Consulting an commercial insurance broker who focuses on the public sector is vital for these entities; these professionals specialize in crafting policies that offer public bodies the Maryland government buildings insurance coverage that protects them from all major perils they may be confronted with.
MD Government Building's Risks & Exposures
Premises liability exposure is high due to services provided to residents and the public's access to the building. If tours are given, exposures increase significantly as guests may be led through areas generally "off limits" to more casual visitors. Legislation and judicial decisions have eroded governmental immunity protection in most states. Public and life safety code compliance is very important. To prevent trips, slips, and falls, all premises must be well maintained with flooring in good condition.
Adequate lighting, marked exits and egresses are mandatory. Steps must have handrails, be well lit, marked, and in good repair. Elevators and escalators should be inspected annually by an outside service contractor. Parking lots should be free of ice and snow. Government facilities may be a target for vandals, disgruntled citizens, criminals, or terrorists.
Security inside the facility, as well as outside areas including owned parking areas, needs to be carefully implemented and monitored. An evacuation plan must be in place. Personal injury losses may occur due to alleged assault, discrimination, invasion of privacy, or unlawful detention.
Public officials' liability exposure can be severe. Today's political climate has seen an increase in lawsuits against public officials for failure to perform the functions of their office, failure to account for tax funds, failure to enforce regulations, failure to follow mandated procedures, such as open bidding on contracts, bad faith, and other errors or omissions. Defense costs can be prohibitively expensive.
Workers compensation exposures are varied, from office workers to janitorial staff, building or yard maintenance workers, repair personnel, and drivers. Workers may incur back injuries, hernias, slips, falls, strains, or sprains.
Skin or lung irritation can result from working with cleaning chemicals and paint. Office workers may develop repetitive motion injuries. Workstations should be ergonomically designed. There may be interactions with angry constituents or protestors. Employees should be trained to deal with difficult situations.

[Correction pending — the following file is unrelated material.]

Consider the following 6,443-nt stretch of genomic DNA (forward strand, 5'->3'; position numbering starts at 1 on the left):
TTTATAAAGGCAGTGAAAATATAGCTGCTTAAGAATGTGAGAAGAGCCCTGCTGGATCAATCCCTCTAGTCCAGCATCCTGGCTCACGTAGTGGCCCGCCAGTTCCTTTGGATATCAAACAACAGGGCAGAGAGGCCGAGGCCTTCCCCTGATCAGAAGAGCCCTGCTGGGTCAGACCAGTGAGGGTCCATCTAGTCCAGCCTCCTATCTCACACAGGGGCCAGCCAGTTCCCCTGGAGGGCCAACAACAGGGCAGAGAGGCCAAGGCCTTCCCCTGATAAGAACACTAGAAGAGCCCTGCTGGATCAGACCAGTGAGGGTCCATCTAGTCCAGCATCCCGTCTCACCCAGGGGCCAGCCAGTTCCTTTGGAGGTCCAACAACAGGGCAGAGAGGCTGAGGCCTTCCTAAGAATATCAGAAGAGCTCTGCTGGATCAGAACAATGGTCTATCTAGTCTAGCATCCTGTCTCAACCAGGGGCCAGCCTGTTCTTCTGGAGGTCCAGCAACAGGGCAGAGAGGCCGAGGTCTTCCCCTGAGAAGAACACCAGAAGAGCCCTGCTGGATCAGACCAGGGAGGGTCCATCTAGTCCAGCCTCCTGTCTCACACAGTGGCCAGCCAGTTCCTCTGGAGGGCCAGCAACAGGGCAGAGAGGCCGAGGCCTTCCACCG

Property exposure is generally low. Ignition sources include electrical wiring, heating, and air conditioning systems. There may be a restaurant or cafeteria on premises. Most offices and auditoriums have extensive wiring for lighting, computers, and other electronic equipment. It must be in good repair and adequate for its use.
Valuation may be a concern in older buildings with unique architectural features that may be difficult to rebuild with like construction and quality after a loss.
Smoke detectors are critical for early detection of a fire. Smoking should be prohibited. If there is a restaurant or cafeteria on premises, all cooking equipment should be properly protected.
Garages for storing, fueling, and maintaining vehicles must be separated from office facilities. Governmental facilities may be a target for political activists or for terrorists. Adequate security is required. There should be disaster recovery plans in place to continue operations in the event of a large loss.
Crime exposure is from public officials' dishonesty, employee dishonesty and money and securities. Background checks, including criminal history, must be completed on all employees. Receipts must be provided for all payments of taxes, fees, fines, and penalties, with daily reconciliation between receipts and money received. Regular deposits must be made.
Money should not be left on premises overnight. There must be regular audits, preferably by an outside firm. All employees must take at least one complete week of vacation each year. If the facilities have offices to collect fees, penalties, or obtain permits and licenses, there may be an exposure to holdup.
Inland marine exposures are from accounts receivable for billings, audio/visual equipment, computers, contractors' equipment, fine arts, and valuable papers and records. Contractors' equipment may be used off-premises to build, maintain, or service municipal streets and roads.
Fine arts such as statuary and paintings, artifacts, historical documents, rare or historical books, or manuscripts may be one-of-a-kind and irreplaceable. If insured, valuation should be done by a qualified appraiser.
Valuable papers and records are often delicate and must be protected from fire, water damage, vandalism, theft, or other losses. All records should be duplicated and retained at an off-site storage facility.
Commercial auto exposure can be high if vehicles are used to transport public officials, guests, and visitors. All drivers must have appropriate licenses and acceptable MVRs. All vehicles must be maintained on a regular basis with records kept in a central location. During inclement weather, drivers may be on the road for extended hours in adverse conditions.